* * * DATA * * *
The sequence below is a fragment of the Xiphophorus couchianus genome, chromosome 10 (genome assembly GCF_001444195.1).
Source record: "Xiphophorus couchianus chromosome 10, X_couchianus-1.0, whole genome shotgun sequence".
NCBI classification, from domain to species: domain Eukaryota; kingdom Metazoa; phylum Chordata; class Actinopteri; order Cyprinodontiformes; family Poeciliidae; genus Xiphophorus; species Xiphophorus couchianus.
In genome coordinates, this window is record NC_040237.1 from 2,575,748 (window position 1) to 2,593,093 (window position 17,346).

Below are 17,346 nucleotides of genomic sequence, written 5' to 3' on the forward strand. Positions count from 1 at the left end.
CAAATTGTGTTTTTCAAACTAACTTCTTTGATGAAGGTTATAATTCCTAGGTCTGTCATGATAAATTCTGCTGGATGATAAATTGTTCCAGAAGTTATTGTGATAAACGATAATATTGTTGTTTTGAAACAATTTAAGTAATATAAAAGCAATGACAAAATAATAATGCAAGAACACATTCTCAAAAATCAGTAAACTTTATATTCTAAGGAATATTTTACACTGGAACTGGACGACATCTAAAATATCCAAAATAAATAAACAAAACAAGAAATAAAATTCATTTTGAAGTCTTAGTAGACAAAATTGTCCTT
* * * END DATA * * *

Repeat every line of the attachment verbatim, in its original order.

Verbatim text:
The sequence below is a fragment of the Xiphophorus couchianus genome, chromosome 10 (genome assembly GCF_001444195.1).
Source record: "Xiphophorus couchianus chromosome 10, X_couchianus-1.0, whole genome shotgun sequence".
NCBI classification, from domain to species: domain Eukaryota; kingdom Metazoa; phylum Chordata; class Actinopteri; order Cyprinodontiformes; family Poeciliidae; genus Xiphophorus; species Xiphophorus couchianus.
In genome coordinates, this window is record NC_040237.1 from 2,575,748 (window position 1) to 2,593,093 (window position 17,346).

Below are 17,346 nucleotides of genomic sequence, written 5' to 3' on the forward strand. Positions count from 1 at the left end.
CAAATTGTGTTTTTCAAACTAACTTCTTTGATGAAGGTTATAATTCCTAGGTCTGTCATGATAAATTCTGCTGGATGATAAATTGTTCCAGAAGTTATTGTGATAAACGATAATATTGTTGTTTTGAAACAATTTAAGTAATATAAAAGCAATGACAAAATAATAATGCAAGAACACATTCTCAAAAATCAGTAAACTTTATATTCTAAGGAATATTTTACACTGGAACTGGACGACATCTAAAATATCCAAAATAAATAAACAAAACAAGAAATAAAATTCATTTTGAAGTCTTAGTAGACAAAATTGTCCTT